Realize the order of qualities trained in this scenario is irrelevant; this is just for demonstration. So, in this concurrent program you train everything in every session. At the end of the program you test and find the above hypothetical improvements. Notice the percentages do not sum 100%. The human body doesn’t work like that. Anyway, you’re satisfied with the results and so you continue programming in this manner for next phase of training. You test and get similar improvements again. Excellent! Depending on the athlete, this could keep happening for years! And that is just the point here. It’s all about the rate of adaptation! When an athlete no longer improves biomarkers when training everything all at once, by the standards YOU set, you know it’s time to move on to something more emphasized, more concentrated, more specific. For example say after a stagnation period you determine that Qualities A and B are most important for success in the hypothetical sport. You therefore design a program emphasizing those qualities and below are a random snapshot of six training session in the program:
You test your athlete at the end of this new block style program and find a big improvement in Qualities A and B whereas in the previous concurrent style program you were stuck at a certain value or you were only getting very small results. And in this discussion, by “results” we’re referring to quantifiable biomarkers/qualities.
All this just to say – the more advanced the athlete the more specific/concentrated the training stimulus needs to be for continual improvement. If you’re still getting results with concurrent programing then stick with it! Why use something more aggressive? ALWAYS use the smallest/less aggressive stimulus necessary to get the desired adaptation/result. With the long term athletic development in mind this makes perfect sense. You can start the beginner athlete by training every quality at once and when they stop responding then BEGIN to emphasize certain qualities, when they stop responding to that, switch to an even more focused approach. Furthermore, if you’re “advanced” athlete is still getting what you define as acceptable results from concurrent programming – are they really “advanced”?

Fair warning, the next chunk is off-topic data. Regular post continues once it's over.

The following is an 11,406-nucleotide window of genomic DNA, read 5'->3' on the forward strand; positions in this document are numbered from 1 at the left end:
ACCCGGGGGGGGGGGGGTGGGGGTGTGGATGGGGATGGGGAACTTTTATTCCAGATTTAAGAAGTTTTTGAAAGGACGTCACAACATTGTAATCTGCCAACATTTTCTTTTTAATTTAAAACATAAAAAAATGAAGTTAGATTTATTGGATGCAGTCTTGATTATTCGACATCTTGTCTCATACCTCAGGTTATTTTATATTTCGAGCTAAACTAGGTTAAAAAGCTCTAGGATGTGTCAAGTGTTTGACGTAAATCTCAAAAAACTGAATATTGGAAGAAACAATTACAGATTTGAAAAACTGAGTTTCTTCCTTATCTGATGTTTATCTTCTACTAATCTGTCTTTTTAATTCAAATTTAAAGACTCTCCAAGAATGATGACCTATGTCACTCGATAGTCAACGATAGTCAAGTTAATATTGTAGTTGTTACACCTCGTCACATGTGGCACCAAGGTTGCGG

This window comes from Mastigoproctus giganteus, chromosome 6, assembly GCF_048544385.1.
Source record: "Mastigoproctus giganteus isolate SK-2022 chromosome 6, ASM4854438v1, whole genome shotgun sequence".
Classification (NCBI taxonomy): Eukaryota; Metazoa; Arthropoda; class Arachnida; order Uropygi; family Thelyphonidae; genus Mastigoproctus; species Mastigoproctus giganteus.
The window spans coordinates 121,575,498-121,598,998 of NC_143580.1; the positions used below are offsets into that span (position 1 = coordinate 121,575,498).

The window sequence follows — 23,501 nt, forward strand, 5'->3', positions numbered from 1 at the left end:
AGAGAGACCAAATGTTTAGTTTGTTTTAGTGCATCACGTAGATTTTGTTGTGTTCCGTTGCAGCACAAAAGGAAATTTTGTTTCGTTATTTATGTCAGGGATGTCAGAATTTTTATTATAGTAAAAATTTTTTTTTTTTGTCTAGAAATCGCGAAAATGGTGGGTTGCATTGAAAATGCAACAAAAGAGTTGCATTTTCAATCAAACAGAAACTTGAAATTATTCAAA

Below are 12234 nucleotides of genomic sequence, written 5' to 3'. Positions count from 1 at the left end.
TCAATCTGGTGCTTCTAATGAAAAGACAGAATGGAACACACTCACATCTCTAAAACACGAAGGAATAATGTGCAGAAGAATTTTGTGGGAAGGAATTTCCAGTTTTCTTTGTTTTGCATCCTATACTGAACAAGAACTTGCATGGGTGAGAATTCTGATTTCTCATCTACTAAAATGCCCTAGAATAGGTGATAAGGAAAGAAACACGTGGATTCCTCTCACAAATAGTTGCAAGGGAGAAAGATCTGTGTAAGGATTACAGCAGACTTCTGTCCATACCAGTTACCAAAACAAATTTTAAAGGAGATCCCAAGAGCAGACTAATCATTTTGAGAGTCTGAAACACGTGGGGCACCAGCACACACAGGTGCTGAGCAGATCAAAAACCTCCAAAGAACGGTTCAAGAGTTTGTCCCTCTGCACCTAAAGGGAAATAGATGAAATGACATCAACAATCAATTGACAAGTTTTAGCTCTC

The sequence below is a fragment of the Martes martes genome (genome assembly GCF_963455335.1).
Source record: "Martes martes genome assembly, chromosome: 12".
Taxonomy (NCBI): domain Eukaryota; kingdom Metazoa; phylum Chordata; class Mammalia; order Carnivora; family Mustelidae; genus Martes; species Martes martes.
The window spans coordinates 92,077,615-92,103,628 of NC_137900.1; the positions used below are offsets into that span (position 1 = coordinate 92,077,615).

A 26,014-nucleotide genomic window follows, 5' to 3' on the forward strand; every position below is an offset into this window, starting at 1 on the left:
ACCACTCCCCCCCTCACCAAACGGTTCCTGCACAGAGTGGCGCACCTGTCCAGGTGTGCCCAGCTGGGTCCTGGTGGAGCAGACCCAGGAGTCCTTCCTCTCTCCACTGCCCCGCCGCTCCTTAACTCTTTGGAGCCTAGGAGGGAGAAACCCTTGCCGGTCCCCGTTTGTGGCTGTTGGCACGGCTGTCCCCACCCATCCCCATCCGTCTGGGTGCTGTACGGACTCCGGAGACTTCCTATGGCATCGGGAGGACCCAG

This is also to say that, yes, in the concurrent program you are simultaneously and purposefully training qualities that inhibit each other’s adaptation. That is ok! As long as the biomarkers are continually improving it doesn’t matter that you’re not reaching the full potential of every single quality at once. The tradeoff is that you’re getting a smaller rise in ALL qualities at once as opposed to a bigger rise in just one or a few qualities at once. “Concurrent” versus “Block”.
In the concurrent program – It's OK that the molecular biology conflicts as long as you’re satisfied with the improvements being made.
This is one thought process behind much of Yuri Verkhoshanky’s paradigm and one that I align myself with as well. Small and less aggressive stimulus to bigger and more aggressive stimulus. Let the quantifiable results determine the rate at which you progress the program style.
Guiding Questions & Answers
So with this thought process in mind I know readers are thinking: